2/ A Few Maxims–and the Wisdom Behind Them

I recently asked a top local hunter for any tips that might go into my next book.  He replied: “Get yourself a big box of Q-Tips and clean all the wax out of your ears so you can hear the deep ones…”  Thanks–I wish it were that easy.

I include some of these maxims because of their value in teaching course correction and good judgment.  They represent tried and true general principles that can make you a more effective treasure hunter–”old school wisdom” –if you will.

If I could point to one maxim or idea that’s helped me to find treasure it would be this:

“If you want to find some gold with a metal detector, first find some gold, then place the detector directly over it” 

Simple–but brilliant.  The point is to expend your energy at the locations with the best chance of producing what you are looking for.  When you have put some thought in to why the location you are searching should have what you are looking for–half the battle is done.  For example–look for the areas of a site where activities overlap or pedestrian traffic is funnelled into a particular section.  The part with the detector and scoop are only the last part of the operation.

Well-known “Western and Eastern Treasures Magazine “Tech Talk” columnist Ty Brook also touched on this idea when he stated another idea that’s central to treasure hunting success:

“…whenever I feel that some good targets have to be in a particular area–I don’t give up until I figure some way to detect those targets.”

(Inside Treasure Hunting, by |Ty Brook, 1999, Confederate Rose Publishing).

For the beach hunter, these two ideas mean one thing: “Know thy sites!” Where have gold and silver been found before here?  Or at a new location: “What site features remind you of places that you have found gold and silver before?” Which of the equipment and methods that you have to work with will give me a better shot at recovering what’s there?  What clues are evident at a site that indicate the place is worth some effort?  One of my early experiences illustrates this:  Behind my house there was a vacant lot that was a cut-through between two busy streets.  At one point I went out there with my first detector–a White’s Coinmaster 6DB.  After hunting for a while and finding nothing I noticed the bent over links at the top of the low chain link fence.  Clearly this was where people got into the lot by climbing in.  Hunting below this section of fence produced several dozen quarters.   The point is–play your hunches–thoroughly and to completion.

An understanding of human action is also important here—the patterns of how people interact with a site over time.  This comes from observation.

I would also add to Ty’s hugely valuable advice: “…to find a way to separate those targets from what they are mixed in with.”  (More on this later).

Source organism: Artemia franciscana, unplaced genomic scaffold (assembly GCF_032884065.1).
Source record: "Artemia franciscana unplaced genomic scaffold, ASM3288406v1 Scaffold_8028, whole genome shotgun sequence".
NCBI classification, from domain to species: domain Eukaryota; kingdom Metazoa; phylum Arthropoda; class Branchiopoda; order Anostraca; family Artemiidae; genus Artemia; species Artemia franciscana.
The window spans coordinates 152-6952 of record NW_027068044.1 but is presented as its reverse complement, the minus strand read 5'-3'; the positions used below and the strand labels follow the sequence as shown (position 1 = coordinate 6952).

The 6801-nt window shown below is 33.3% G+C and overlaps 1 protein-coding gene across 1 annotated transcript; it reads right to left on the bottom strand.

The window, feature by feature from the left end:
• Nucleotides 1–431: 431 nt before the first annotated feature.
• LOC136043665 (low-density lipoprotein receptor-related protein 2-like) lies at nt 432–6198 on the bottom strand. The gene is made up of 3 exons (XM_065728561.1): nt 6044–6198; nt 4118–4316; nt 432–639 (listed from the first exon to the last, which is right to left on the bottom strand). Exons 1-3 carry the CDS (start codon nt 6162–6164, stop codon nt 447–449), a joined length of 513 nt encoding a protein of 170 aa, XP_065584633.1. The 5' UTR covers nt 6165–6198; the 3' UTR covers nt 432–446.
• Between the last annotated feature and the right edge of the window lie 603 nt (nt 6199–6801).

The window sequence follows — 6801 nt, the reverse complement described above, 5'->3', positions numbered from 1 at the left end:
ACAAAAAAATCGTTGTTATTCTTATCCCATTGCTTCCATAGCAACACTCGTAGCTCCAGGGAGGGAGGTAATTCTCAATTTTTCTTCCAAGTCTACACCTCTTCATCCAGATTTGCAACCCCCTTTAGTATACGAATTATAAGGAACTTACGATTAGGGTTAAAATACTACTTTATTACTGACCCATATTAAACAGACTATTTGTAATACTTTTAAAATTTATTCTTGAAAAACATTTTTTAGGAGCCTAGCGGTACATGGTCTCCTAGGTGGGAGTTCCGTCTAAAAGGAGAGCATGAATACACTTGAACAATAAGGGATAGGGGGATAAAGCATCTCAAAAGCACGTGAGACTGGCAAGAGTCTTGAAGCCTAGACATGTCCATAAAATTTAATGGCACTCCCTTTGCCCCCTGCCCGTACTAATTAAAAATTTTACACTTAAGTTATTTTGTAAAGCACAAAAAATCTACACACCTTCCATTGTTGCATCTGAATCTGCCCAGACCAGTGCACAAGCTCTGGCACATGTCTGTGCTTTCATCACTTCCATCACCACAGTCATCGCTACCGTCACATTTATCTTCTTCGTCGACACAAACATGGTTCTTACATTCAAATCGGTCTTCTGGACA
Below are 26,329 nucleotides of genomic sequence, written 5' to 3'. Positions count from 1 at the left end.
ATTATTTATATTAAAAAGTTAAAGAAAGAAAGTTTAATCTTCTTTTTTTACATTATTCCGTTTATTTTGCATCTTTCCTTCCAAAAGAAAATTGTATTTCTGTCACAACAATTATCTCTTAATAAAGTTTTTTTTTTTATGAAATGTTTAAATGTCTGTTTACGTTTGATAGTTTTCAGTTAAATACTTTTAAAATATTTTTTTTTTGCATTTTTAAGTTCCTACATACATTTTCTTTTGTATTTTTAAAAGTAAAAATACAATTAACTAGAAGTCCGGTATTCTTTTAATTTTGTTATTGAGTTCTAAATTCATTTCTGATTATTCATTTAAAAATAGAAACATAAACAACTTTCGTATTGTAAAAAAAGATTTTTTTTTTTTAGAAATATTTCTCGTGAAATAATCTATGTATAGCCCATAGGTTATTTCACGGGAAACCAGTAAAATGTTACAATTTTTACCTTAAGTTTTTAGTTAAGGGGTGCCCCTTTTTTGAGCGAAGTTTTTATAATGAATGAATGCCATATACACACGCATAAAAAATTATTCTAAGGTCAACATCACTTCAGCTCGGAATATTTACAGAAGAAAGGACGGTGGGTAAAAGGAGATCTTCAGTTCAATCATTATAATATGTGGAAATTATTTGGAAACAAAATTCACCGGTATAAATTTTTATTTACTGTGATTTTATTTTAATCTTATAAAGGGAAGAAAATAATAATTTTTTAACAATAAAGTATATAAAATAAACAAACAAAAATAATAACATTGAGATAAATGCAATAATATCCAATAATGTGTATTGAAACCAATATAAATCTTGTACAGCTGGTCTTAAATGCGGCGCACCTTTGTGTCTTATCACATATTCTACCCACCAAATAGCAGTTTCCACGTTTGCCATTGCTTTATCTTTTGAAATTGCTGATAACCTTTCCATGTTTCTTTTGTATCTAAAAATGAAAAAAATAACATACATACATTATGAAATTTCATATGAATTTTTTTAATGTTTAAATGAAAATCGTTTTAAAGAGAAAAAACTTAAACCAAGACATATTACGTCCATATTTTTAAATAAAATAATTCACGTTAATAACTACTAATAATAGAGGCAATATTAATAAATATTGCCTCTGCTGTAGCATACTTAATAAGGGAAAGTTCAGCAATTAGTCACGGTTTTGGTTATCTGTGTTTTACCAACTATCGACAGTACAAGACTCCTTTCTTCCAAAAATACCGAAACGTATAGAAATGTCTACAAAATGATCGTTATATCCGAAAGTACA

One saying of mine that’s been quoted a lot is that:

“Detectors don’t find gold—observation does.”

So the question is not just “Where is there some gold and silver to find” but– “How and why did it come to be there?”  Let’s look at an example of these principles in action:

At one busy Caribbean site I hunt, there’s one length of beach that’s always produced gold.  The resort is high-end, and this one section is the busiest water entry point.  The sidewall is steep so people clamber to leave the water.  A lot of gold is lost this way.  Also, it’s a section where the waves can be quite rough—it’s the “head of the bay”.

Over time, observation and past success have taught me that if I just work this small section hard enough–some gold almost always turns up.  While much of the surrounding beach looks similar–even the number of swimmers–it’s this one section that always produces.  When you can consistently identify these perpetual “hotspots” and direct your efforts accordingly you are light years ahead.

Where you have areas that are almost similar with one producing finds and one not–this represents a key learning opportunity in that whatever differences there are have great importance.   These represent vital clues that teach us exactly where to look for gold.

It’s this kind of full-field, detailed observational focus that I hope to encourage with this book.

“Where there’s one, there’s more.”

A top pro buddy of mine says this often.  While there are certainly such things as “anomaly” finds, where you have ground that produces gold and silver consistently, there is always more to be found.  These finds may be currently out of detector range.  This is another important area of observation–understanding  the overall strata of a site, and watching the grade of these busy areas for changes.  At inland sites, changing moisture levels can also bring up new signals where there had been none before.  More generally, the precise set of conditions that are needed for gold to be present at a location are not that common.  Your best clue to where gold can be found is where it has been found before.  This is where experience comes in.  Every gold target you find has valuable information to tell.  How many people had to enter the water or sunbathe at a spot for a gold item to be lost?  What sand levels were needed to expose it?  Was it lost at that spot or moved by the current?  All of this information comes from that first find–pointing you towards the next one.

From: “Water Hunting: Secrets of the Pros: Volume 2” by Clive James Clynick